Which branch of government has the power of impeachment?

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The power to impeach a civil officer of the United States is vested in the legislative branch. More specifically, however, it is vested in the House of Representatives and is part of a two-part process leading to the removal of an officer, such as a judge or the president, from their position of public trust. The second part of that process is trial and conviction, a power reserved for the US Senate. This process is set out in Article I, Section 2, Clause 5 of the US Constitution.

Impeachment, very roughly, means "to challenge" and is analogous to an indictment in a criminal proceeding. The impeachment occurs through a resolution enacted by the House of Representatives, which is then, customarily, forwarded to the Senate for trial.

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The House of Representatives has the power of impeachment, while the Senate has to power to try those officials who have been impeached.

In America, only two presidents have been impeached: Andrew Johnson (in 1868) and Bill Clinton (in 1998). However, it should be noted that neither were convicted by the Senate. For his part, Andrew Johnson was impeached for illegally removing Secretary of War, Edwin M. Stanton, from office. Johnson essentially violated the Tenure of Office Act by doing so.

Edwin Stanton had long been a thorn in Johnson's side; he was a radical Republican who opposed Johnson's lenient reconstruction policies. Basically, Johnson's easy stance led to Confederate loyalists returning to their former positions of power. As a result of this amnesty, new Southern governments were able to institute the Black codes, leading to the preservation of slavery in all but name only. Read more about what led to Andrew Johnson's impeachment here.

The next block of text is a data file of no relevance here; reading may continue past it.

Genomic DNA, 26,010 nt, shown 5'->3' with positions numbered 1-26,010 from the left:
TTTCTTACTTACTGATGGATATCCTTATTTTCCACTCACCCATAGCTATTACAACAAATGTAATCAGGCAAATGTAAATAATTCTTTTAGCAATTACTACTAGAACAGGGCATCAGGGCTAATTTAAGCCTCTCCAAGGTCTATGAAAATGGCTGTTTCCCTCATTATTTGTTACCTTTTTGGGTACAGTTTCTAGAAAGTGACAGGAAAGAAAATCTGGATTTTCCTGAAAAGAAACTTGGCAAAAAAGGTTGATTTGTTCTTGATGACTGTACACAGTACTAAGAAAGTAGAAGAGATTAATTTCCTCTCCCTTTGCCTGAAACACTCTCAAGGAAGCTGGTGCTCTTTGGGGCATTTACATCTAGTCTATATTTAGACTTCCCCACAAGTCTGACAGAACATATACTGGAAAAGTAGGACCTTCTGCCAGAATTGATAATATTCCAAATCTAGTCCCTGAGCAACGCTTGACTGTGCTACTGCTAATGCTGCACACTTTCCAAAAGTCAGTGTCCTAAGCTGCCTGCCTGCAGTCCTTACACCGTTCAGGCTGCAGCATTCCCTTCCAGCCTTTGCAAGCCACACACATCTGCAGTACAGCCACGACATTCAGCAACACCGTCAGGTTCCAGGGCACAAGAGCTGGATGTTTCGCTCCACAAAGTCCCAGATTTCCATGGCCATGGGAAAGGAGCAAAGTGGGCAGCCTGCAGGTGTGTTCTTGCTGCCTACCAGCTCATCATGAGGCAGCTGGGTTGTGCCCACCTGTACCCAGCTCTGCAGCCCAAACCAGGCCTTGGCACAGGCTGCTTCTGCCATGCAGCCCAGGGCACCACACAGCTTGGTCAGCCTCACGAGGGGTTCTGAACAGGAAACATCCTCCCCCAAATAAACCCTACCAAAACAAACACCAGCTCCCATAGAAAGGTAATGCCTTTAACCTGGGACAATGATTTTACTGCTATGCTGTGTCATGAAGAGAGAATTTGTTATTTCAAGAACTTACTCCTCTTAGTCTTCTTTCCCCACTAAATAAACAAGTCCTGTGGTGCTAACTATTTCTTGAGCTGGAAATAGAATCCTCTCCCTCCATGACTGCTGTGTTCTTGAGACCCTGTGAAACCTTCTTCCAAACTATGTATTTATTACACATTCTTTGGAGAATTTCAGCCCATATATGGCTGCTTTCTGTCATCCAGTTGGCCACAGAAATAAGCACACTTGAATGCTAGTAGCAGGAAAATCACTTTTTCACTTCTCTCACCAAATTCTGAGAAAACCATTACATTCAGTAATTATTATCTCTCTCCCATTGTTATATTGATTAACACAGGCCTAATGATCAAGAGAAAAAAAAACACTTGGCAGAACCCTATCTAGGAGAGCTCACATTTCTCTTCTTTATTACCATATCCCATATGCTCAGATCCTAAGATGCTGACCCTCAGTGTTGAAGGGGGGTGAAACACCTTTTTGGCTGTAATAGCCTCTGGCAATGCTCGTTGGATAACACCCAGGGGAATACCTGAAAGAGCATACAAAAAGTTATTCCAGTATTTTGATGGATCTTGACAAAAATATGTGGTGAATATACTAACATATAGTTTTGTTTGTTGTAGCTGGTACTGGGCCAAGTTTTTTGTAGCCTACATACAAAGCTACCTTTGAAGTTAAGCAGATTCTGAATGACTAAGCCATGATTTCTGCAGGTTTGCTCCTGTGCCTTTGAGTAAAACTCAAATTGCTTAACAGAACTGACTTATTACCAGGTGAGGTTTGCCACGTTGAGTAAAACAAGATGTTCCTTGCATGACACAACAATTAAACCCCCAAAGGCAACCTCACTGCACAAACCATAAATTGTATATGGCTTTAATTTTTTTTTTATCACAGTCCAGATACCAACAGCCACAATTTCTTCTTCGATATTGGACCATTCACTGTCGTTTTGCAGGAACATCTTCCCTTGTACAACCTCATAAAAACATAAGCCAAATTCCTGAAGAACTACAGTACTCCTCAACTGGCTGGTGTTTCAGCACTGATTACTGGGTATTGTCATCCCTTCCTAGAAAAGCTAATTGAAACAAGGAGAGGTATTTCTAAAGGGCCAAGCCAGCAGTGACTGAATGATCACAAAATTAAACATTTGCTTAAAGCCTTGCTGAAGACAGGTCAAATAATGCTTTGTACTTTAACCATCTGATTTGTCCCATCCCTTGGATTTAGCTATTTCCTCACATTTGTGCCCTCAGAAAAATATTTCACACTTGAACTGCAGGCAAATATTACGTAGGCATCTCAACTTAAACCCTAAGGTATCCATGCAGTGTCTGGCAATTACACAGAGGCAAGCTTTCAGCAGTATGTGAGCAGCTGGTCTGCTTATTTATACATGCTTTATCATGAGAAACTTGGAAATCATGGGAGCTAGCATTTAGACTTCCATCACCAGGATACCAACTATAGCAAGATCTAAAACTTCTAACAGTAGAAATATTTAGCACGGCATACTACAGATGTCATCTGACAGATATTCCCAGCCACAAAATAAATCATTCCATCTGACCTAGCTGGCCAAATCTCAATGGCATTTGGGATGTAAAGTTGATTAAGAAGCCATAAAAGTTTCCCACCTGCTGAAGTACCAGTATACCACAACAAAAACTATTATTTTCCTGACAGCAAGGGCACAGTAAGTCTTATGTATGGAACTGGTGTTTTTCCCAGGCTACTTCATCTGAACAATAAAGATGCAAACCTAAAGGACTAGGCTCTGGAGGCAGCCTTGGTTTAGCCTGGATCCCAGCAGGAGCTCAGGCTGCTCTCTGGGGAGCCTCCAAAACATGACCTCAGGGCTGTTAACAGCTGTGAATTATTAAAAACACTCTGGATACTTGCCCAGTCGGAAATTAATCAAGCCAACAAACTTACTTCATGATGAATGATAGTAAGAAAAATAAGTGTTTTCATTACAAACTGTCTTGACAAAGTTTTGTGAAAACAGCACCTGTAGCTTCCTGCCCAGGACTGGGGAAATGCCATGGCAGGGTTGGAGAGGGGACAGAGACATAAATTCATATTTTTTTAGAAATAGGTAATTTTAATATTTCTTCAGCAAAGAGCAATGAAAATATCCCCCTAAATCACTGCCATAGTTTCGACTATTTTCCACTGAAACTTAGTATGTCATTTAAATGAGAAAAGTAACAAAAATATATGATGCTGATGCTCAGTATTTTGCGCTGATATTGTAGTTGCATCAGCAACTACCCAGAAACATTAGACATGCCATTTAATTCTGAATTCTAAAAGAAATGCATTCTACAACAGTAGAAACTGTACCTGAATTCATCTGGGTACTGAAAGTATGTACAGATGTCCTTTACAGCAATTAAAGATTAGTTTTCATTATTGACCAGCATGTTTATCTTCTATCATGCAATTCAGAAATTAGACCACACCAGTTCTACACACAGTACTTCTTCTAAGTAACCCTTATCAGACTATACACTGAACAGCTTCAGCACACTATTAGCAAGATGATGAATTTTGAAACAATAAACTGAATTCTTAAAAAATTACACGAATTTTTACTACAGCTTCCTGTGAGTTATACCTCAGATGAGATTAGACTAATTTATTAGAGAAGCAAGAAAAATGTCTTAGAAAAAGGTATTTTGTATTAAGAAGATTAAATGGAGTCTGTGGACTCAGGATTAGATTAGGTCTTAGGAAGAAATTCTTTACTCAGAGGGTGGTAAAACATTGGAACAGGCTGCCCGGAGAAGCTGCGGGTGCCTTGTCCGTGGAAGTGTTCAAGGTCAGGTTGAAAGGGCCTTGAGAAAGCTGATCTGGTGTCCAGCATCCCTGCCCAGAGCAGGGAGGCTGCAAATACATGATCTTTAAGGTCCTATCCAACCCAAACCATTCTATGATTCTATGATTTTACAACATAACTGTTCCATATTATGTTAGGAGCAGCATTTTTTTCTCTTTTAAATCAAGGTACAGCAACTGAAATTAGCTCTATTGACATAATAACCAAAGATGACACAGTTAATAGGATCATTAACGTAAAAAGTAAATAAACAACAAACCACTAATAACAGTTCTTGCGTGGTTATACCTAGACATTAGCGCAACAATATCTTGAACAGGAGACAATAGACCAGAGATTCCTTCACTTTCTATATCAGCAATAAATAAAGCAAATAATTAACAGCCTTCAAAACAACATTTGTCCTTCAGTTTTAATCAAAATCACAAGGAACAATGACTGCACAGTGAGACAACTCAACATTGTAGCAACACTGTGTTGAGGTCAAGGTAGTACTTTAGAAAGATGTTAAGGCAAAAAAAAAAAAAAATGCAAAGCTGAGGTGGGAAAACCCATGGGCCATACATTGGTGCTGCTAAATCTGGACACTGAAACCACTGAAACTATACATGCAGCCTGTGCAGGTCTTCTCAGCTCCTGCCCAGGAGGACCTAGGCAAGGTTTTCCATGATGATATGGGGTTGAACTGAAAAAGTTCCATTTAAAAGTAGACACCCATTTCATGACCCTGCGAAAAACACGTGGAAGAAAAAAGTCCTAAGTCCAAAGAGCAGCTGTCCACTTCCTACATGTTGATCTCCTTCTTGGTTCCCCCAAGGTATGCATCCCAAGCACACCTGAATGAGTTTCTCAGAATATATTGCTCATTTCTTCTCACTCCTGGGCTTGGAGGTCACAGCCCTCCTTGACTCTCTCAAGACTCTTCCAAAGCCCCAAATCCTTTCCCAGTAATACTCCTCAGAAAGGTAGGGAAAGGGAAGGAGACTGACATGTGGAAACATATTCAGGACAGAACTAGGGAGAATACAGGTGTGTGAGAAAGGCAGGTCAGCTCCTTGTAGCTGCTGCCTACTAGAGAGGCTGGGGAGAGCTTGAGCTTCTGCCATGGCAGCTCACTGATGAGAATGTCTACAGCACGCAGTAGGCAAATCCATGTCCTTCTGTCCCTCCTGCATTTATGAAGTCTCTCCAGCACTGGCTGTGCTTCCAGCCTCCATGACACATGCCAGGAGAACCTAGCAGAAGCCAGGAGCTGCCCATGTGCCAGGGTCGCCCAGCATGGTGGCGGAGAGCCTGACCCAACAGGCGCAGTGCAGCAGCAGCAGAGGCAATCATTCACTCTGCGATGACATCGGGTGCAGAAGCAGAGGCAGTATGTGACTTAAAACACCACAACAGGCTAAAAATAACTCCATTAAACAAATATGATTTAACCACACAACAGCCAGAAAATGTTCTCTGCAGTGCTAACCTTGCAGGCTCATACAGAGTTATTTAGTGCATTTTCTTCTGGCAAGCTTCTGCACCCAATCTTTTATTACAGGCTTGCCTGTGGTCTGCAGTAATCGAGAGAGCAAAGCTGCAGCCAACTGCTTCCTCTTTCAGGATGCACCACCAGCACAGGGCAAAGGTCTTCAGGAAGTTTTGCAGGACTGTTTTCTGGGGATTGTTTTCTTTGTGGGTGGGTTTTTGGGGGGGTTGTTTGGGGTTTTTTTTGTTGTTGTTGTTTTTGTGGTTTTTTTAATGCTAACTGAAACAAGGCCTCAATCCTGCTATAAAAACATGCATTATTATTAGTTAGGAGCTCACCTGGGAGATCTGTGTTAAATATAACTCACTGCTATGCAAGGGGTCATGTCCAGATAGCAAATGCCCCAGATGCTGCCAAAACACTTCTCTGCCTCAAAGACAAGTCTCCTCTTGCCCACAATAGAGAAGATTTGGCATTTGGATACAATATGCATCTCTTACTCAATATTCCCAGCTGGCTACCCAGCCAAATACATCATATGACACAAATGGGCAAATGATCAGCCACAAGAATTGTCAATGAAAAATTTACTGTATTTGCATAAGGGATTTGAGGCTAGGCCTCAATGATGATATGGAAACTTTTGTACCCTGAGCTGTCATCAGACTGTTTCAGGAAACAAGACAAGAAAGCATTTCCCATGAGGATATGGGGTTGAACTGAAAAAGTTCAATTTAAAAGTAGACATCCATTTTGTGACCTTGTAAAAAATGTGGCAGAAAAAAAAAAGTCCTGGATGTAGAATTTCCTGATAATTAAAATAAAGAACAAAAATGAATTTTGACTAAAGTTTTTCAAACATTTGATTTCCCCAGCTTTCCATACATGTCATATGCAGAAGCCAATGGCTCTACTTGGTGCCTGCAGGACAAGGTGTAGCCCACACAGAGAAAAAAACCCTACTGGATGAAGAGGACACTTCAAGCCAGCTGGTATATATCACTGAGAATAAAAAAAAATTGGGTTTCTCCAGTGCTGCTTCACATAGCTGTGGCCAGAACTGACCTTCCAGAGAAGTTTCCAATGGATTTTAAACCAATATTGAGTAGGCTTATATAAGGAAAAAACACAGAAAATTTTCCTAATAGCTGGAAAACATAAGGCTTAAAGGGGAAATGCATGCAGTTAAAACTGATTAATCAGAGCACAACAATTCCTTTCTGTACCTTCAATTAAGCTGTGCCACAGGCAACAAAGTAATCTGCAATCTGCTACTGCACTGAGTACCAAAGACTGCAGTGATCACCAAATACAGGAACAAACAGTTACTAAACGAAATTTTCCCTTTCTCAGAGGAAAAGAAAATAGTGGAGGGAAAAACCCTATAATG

In President Clinton's case, he was impeached by the House for committing perjury regarding his extra-marital affair with Monica Lewinsky. Read more about it here.

For its part, the House of Representatives has initiated more than 60 impeachment proceedings. However, less than a third has led to full impeachments. To date, fifteen federal judges have been impeached, but only 8 have been removed from office by the Senate.

A president who was almost impeached was Richard Nixon. He resigned before he could be impeached and convicted for the 1972 break-in at Democratic Party headquarters in Washington D.C. Read more about it here.

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In article II, section 4 of the U.S. Constitution, the power to impeach is given to the House of Representatives. The Senate serves as the court for impeachment trials. The House of Representatives and Senate make up the legislative branch of the U.S. Government.

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I assume that this question is asking about the United States.  In the United States, it is the legislative branch of government (the Congress) that has the right to impeach officials of the federal government.

In the US, we have separation of powers.  We want the various branches of government to acts as checks on one another.  Therefore, we would not allow the executive branch to impeach the president since he (or someday she) is the head of that branch.  Instead, we have given that power to the Congress since it is the branch that is most directly elected by the people.

In our system, only the House of Representatives may vote to impeach a president, Supreme Court justice, or other official.  Only the Senate has the right to try an official who has been impeached.  Since the House of Representatives and the Senate are the two houses of Congress (which is the legislative branch), we can say that the legislative branch has the power of impeachment.

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